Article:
The Unlikely Pilgrimage of Harold Fry

The Unlikely Pilgrimage of Harold Fry

A Novel

Book - 2012
Average Rating:
96
5
3
 …
Rate this:
Harold Fry is convinced that he must deliver a letter to an old love in order to save her, meeting various characters along the way and reminiscing about the events of his past and people he has known, as he tries to find peace and acceptance.
Publisher: New York : Random House, c2012
Edition: 1st ed
ISBN: 9780812993295
0812993292
9780812983456
Branch Call Number: FICTION JOYCE RACHEL
Characteristics: 320 p. : map ; 22 cm

Opinion

From the critics


Community Activity

Comment

Add a Comment

s
SAM154
Oct 07, 2017

For all the acclamation this book has received, I was disappointed. It is depressing, a pathetic man deciding to walk 500km to honour an old friend. Fine, but to do it at the cost of his own health was plain stupidity. The fact it turned out to be a voyage of self-discovery was of some merit, but negated by his self-pity. Did not like or admire Harold Fry the man.

Librarian_Deb Aug 28, 2017

I got a little choked up at the end of this book--always a sign that the author is a good writer!
It starts out with Harold Fry getting a letter in the mail--a letter from an old friend who has cancer and is in hospice. That letter sets him off on a journey that takes him across the length of England--from south to north on foot. It also sets him off on an inner journey of remembering the events of his past, which are mostly painful and full of regrets. The walk he takes seems to be his way of atoning for the past, or at least dealing with what happened, as much as a way to get to his friend who is dying. How Harold's choices affect his wife Maureen, and how the people he meets along the way affect him also form important themes in the book.
I read this book with my book discussion group, and we had a lively talk as we analyzed Harold's choices and how the events of the book played out. I would highly recommend this book to discussion groups, and to anyone who enjoys a moving and well written story.

CRRL_MegRaymond Jul 25, 2017

Harold gets a letter from an old love which contains shocking news. He decides he has to hand-deliver his answer, even though she lives halfway across the country.

s
sgcf
Mar 26, 2017

I enjoyed Rachel Joyce’s gems of insight into the foibles and triumphs of humanity, despite the plodding, linear storyline with many cameo appearances by other characters. The protagonist is without a sense of identity. But his walk to the other end of England is an act of atonement, and along the way he encounters his pathetic past and finds his essence – his Self. “Pilgrimage” seems an apt word.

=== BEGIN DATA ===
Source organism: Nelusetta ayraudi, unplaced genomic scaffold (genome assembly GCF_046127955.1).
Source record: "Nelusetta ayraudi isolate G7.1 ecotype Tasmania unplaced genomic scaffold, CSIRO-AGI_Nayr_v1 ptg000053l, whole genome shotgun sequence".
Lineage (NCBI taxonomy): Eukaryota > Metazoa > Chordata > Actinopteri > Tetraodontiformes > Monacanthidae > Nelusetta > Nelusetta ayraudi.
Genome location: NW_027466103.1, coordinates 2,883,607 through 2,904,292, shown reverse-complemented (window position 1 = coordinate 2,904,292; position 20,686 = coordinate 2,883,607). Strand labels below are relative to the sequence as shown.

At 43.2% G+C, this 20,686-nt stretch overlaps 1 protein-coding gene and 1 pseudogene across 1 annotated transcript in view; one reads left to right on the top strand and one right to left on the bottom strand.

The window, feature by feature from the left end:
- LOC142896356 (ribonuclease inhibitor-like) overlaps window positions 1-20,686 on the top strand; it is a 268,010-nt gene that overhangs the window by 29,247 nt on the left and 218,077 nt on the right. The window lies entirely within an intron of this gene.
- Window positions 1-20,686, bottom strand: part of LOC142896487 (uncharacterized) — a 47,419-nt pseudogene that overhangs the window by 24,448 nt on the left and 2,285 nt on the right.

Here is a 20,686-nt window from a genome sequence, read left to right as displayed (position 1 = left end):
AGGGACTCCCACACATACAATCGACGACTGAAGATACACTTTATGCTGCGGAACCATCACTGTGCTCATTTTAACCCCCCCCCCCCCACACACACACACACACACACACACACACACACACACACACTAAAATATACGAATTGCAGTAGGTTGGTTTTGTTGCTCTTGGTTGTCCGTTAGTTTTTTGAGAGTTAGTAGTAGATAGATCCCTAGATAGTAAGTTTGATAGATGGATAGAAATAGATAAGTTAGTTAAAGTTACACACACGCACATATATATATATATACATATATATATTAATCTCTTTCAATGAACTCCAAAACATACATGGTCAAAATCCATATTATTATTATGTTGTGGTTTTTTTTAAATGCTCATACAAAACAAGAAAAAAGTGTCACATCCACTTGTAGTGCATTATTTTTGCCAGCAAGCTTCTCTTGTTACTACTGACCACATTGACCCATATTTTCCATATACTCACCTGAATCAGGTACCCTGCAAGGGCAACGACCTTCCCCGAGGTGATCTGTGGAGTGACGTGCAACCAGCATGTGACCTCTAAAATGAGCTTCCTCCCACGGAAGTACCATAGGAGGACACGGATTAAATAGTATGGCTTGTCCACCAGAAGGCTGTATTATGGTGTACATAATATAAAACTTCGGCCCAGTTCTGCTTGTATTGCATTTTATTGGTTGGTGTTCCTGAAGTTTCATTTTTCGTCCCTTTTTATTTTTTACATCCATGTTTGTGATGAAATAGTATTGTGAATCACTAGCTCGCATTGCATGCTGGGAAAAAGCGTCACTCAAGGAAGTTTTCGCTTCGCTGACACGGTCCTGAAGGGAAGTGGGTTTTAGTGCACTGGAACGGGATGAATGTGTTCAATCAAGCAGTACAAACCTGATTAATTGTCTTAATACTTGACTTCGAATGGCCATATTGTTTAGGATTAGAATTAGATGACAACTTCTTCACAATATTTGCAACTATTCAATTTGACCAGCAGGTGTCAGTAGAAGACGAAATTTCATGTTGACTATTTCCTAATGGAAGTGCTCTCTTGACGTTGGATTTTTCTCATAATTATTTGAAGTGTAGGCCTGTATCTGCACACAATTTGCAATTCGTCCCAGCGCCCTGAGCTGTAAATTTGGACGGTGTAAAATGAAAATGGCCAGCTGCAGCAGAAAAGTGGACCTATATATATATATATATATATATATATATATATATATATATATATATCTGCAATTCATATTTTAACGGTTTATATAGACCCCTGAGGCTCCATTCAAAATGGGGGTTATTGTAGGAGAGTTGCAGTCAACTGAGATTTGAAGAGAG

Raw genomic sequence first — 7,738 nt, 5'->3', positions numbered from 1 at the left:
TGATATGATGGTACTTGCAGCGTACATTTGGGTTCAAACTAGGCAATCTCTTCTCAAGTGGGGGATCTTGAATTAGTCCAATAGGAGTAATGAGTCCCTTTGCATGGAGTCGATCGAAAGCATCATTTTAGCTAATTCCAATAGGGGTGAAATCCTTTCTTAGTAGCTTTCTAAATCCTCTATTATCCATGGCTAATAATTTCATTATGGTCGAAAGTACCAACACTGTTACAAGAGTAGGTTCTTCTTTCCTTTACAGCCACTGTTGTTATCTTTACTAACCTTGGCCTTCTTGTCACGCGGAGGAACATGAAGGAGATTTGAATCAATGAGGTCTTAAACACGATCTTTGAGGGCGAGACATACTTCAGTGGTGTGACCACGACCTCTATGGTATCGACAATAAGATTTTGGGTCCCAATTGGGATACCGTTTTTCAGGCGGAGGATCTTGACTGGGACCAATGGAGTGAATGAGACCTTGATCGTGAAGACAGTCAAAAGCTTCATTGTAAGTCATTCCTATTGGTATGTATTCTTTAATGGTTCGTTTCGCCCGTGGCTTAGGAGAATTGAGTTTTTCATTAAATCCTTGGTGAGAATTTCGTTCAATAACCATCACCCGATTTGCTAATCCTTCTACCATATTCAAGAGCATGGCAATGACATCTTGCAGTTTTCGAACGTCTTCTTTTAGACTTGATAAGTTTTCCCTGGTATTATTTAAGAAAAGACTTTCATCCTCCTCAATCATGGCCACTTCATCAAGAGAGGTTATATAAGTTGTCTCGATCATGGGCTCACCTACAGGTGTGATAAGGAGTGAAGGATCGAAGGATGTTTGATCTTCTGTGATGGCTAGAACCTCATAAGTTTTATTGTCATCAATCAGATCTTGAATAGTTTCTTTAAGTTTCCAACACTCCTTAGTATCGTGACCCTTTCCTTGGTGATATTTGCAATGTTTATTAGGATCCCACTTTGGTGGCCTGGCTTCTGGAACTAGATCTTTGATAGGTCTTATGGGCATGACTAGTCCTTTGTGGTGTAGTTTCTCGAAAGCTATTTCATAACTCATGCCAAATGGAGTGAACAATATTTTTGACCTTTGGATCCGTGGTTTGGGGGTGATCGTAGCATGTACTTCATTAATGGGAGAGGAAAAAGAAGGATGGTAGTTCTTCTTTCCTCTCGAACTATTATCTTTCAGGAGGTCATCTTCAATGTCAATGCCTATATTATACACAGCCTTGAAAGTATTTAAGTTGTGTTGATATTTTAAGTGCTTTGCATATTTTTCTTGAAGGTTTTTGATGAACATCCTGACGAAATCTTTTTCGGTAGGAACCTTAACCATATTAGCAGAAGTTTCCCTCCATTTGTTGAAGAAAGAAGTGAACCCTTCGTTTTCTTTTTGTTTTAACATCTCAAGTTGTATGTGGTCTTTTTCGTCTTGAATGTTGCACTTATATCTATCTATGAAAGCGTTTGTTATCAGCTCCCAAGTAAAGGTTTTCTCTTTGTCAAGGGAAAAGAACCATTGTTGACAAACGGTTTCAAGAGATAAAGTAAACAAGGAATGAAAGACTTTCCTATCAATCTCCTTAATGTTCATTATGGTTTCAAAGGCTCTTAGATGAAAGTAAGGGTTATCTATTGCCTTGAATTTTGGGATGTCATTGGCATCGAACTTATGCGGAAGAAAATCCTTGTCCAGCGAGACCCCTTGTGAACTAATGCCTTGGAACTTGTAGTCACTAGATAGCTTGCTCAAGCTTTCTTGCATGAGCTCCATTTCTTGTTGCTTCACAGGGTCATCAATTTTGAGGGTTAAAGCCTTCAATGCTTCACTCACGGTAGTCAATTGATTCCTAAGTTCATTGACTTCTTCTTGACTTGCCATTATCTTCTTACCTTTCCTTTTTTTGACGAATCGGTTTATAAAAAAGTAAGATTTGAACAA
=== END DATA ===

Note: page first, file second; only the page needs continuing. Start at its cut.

r
readerpat
Mar 24, 2017

A good story with a surprise ending. I did not appreciate the crude language she uses at times. Surely with her vocabulary she could have chosen less offensive words to use.

b
BeckyR21
Feb 12, 2017

Oh, Harold. Just get on a bus and go see her. Why all that walking with bad shoes? A sympathetic character and a satisfying ending, but many, many points throughout the journey just had me shaking my head. Luckily the majority of my book club agreed with me, so I am not the only one (contrary to the reviews on this site!)

b
brangwinn
Dec 09, 2016

The power of believing you can make a difference leads unassuming Harold on a walk across Britain to say goodbye to a friend from many years ago. There’s no planning and Harold is ill-prepared to walk, but he does, sending post cards to his friend from many years ago who is dying of cancer. Harold is the perfect anti-hero. He doesn’t want all the media attention his walk has attracted, he doesn’t want the throngs of people who want to join him. He just wants to tell his friend goodbye and thank you. As he walks and reflects, Harold’s life takes shape and you see why his marriage and his relationship with his son has become frayed. But Harold’s belief in the need to tell his dying friend goodbye, leads to much more.